Are you able to be aware of when you need to change or adjust something about yourself? Or is it easier or more comfortable to think others and life are the ones that need to change?
One of the ways I know I need to change is when I find myself thinking thoughts in a certain way for an extended time, or I think pretty much the same types of thoughts over and over, but none of this thought activity moves me forward or causes me to feel the way I desire to. This is especially true when it involves another person's behaviors that I feel a challenge, contrast, or conflict with, and wish they'd change so I could feel better. What about you? What do you do that leads you to see the most obvious and first change to make is in you?
One of the first things we could, should, or would change is our thoughts; and fortunately for us, since we're the only ones who have them, we can address them. That random thoughts will happen spontaneously is a given. Trying to control or stop this fact is a waste of time. But you can transmute thoughts, that is redirect them, once they happen, which takes practice. However, it's important that you distinguish between thought contemplation based in a genuine desire to solve, resolve, or improve and negatively dwelling on or harping on a matter, the latter being a thought activity that will never get you to where you want to be: peaceful, no matter what.
You're going to interact with, or live with, people whose behaviors could be improved; and others will feel the same about you. When someone's behavior triggers you out of your serenity and joy, your quickest way back to those feelings is to change something in or about you, starting with your attitude, mindset, or perspective, and followed by constructive or productive words and/or actions, or even appropriate silence and inaction at times.
You could say a good goal is to stay in peace and in trust in the Universe (though, this is more than a mere goal, it's a desirable way to be); but the words "stay in" puts you on the spot: Who can stay in that mindset all the time? However, as I said a moment ago about thoughts, you can transmute and redirect negative energies that surface in you, which will take practice. And this is a worthy practice because your peace and trust in the Universe are the fastest pathways for the Universe to rebalance what you perceive as having gone off-center in you and your life, in accordance with how Law of Attraction is designed to work, and does.
It's not always necessarily a simple matter to return to peace and trust once triggered by someone or an event, but it is doable. What is also doable is to practice peace and trust in the Universe before you're triggered. It's like that old saying, "A stitch in time saves nine." If you practice on smaller annoyances, you begin to fine-tune yourself for if or when larger ones come along. None of this means you deny, suppress, or never share what you feel; it's about what you do with and about your emotions that surface as a result of your feelings, and your beliefs.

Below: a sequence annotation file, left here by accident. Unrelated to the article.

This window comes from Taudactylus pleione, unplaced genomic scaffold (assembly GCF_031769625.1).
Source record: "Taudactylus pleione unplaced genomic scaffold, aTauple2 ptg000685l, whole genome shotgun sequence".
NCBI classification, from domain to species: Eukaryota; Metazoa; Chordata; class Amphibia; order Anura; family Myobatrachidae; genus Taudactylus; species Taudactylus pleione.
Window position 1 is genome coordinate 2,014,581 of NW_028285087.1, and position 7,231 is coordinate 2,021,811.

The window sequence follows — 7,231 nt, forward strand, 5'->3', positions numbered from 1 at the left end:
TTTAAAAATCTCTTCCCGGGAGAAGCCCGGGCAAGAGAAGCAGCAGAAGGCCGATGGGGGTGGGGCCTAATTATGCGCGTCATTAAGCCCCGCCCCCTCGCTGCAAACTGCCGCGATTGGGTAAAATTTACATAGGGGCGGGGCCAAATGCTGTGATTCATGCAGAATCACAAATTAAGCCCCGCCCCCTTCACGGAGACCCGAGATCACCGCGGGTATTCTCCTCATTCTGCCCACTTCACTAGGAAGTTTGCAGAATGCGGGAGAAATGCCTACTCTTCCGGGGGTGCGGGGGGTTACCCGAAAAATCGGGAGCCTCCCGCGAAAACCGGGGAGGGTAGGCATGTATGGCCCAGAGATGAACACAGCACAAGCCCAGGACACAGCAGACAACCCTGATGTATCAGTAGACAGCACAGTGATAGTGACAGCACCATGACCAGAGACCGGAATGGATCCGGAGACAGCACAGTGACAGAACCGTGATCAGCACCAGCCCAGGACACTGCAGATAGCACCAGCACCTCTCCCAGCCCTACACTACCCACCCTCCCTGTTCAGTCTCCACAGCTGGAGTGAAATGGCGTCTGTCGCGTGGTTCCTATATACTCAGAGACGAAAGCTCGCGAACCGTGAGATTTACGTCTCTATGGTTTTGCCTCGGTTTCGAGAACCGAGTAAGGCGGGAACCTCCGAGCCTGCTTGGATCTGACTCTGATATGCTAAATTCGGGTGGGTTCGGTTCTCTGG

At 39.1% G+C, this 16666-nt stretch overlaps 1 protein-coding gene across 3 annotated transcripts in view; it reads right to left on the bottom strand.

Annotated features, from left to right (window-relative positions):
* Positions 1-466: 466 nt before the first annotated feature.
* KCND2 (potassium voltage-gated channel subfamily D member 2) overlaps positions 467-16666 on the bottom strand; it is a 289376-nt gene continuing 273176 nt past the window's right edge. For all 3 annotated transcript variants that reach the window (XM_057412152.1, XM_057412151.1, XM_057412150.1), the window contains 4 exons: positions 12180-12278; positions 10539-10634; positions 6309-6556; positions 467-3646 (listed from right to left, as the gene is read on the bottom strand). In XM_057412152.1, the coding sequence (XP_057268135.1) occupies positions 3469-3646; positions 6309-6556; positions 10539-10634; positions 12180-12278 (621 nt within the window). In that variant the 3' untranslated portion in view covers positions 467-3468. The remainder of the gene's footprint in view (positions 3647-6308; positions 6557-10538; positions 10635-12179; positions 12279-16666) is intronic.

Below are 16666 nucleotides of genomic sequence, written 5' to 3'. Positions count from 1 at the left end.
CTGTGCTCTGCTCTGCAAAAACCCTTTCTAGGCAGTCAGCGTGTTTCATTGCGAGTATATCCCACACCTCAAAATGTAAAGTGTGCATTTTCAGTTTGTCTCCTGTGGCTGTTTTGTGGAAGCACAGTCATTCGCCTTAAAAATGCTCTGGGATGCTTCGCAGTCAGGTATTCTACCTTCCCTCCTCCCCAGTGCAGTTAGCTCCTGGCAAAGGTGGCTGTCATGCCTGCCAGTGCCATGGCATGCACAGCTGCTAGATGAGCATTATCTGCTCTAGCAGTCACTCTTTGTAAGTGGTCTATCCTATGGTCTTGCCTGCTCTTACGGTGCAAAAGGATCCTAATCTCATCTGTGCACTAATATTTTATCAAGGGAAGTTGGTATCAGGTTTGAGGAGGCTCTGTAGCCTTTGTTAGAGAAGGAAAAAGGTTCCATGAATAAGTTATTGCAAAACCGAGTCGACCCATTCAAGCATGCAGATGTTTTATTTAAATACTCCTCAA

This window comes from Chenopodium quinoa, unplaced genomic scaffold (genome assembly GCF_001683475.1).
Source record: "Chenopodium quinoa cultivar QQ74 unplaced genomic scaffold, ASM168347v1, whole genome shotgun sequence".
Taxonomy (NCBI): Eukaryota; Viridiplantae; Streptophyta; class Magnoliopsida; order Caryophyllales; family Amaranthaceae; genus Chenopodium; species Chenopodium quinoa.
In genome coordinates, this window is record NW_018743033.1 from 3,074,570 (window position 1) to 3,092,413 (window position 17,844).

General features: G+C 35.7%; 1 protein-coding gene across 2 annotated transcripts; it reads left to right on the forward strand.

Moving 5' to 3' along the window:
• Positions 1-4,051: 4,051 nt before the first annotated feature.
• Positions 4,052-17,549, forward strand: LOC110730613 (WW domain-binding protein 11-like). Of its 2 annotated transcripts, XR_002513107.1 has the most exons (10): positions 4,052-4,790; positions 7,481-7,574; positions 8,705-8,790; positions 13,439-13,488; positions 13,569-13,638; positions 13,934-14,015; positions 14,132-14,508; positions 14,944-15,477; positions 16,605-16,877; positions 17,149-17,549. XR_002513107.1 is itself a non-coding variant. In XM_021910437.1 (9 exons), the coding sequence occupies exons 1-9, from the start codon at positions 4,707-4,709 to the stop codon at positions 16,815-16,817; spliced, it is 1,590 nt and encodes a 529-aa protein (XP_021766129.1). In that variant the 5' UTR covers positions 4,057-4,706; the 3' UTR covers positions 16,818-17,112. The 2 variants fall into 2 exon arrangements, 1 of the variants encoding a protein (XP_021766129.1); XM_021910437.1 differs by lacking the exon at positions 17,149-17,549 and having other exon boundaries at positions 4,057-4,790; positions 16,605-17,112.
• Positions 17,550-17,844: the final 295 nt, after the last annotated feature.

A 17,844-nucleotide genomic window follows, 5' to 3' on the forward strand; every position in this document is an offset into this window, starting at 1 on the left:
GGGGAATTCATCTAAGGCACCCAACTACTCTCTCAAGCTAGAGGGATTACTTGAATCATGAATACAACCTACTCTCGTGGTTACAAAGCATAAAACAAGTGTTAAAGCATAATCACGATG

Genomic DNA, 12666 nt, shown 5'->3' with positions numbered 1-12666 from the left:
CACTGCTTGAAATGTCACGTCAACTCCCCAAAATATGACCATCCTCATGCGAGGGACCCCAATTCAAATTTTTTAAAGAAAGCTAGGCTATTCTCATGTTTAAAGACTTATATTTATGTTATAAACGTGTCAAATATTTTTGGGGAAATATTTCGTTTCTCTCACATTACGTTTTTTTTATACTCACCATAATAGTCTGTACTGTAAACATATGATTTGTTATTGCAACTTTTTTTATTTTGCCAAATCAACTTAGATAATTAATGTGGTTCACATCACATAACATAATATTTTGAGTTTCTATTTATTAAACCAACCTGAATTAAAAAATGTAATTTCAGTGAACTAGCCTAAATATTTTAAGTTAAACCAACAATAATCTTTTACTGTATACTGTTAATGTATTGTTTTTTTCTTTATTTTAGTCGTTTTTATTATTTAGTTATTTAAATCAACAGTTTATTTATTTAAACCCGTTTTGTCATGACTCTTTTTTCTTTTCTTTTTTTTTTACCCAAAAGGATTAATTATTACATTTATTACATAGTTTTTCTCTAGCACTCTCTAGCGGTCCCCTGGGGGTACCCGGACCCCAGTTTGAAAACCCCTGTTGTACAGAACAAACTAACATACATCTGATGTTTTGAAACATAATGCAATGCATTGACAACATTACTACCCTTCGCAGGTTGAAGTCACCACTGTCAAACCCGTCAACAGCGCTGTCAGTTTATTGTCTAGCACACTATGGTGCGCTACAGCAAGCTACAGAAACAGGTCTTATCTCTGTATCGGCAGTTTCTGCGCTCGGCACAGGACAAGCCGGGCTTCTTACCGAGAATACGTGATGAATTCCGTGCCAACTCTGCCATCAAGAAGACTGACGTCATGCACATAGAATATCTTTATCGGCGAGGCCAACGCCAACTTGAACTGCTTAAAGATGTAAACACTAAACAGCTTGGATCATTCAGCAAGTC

When you think about seeking or having peace, you may think of a quiet place like an isolated beach or an ashram, or a walk in nature, or eliminating every annoying person or matter from your life. However, there are other ways to seek and create peace that we may not as readily think about: assessing and modifying some of our behaviors. Here are some general behaviors some may want to look at:
What you see in the above list are behaviors or practices that, if we changed or adjusted enough to not do them or not do them the same way or as often as we do, we would experience more peace. There are two ways to seek peace: where you receive (like sitting on a quiet beach or having a serene hour alone or getting a massage) and where you give yourself and others a more pleasant, peaceful experience by modifying your own behaviors that don't serve you (or them) in a good way. These are changes you can assess the need for then follow through on with practice.
We all deal with the need or necessity of change differently, especially when it's a change in us that's needed. Here are some very generalized descriptions of how five behavior types may approach a need for change.
The first three types above are examples of unskillful behaviors, which can be transmuted into skillful ones with guidance and practice. And all five types have "shades," as well as "flavors" of skilled and unskilled aspects. Also, under certain circumstances, any of us might display behaviors from the five types: we may desire to be skillful at all times, but find this isn't always the case. But with practice, we can always improve our ratio of skillful-to-unskillful behaviors.
When we don't observe our own behaviors through the appropriate lens, we miss opportunities to choose ways to have and be the feelings we desire most. Look back at the list of behaviors to consider, and perhaps add your own. Look back at the five behavior types and see which one is your current predominant style and which one you'd prefer to be your predominant style. Be honest, and kind, with yourself as you do this. Always aim at making choices that keep you in integrity and encourage you to do your best and feel your best in any given moment, even if you slip or trip up first. It's a good practice, one you'll appreciate.
Practice makes progress.
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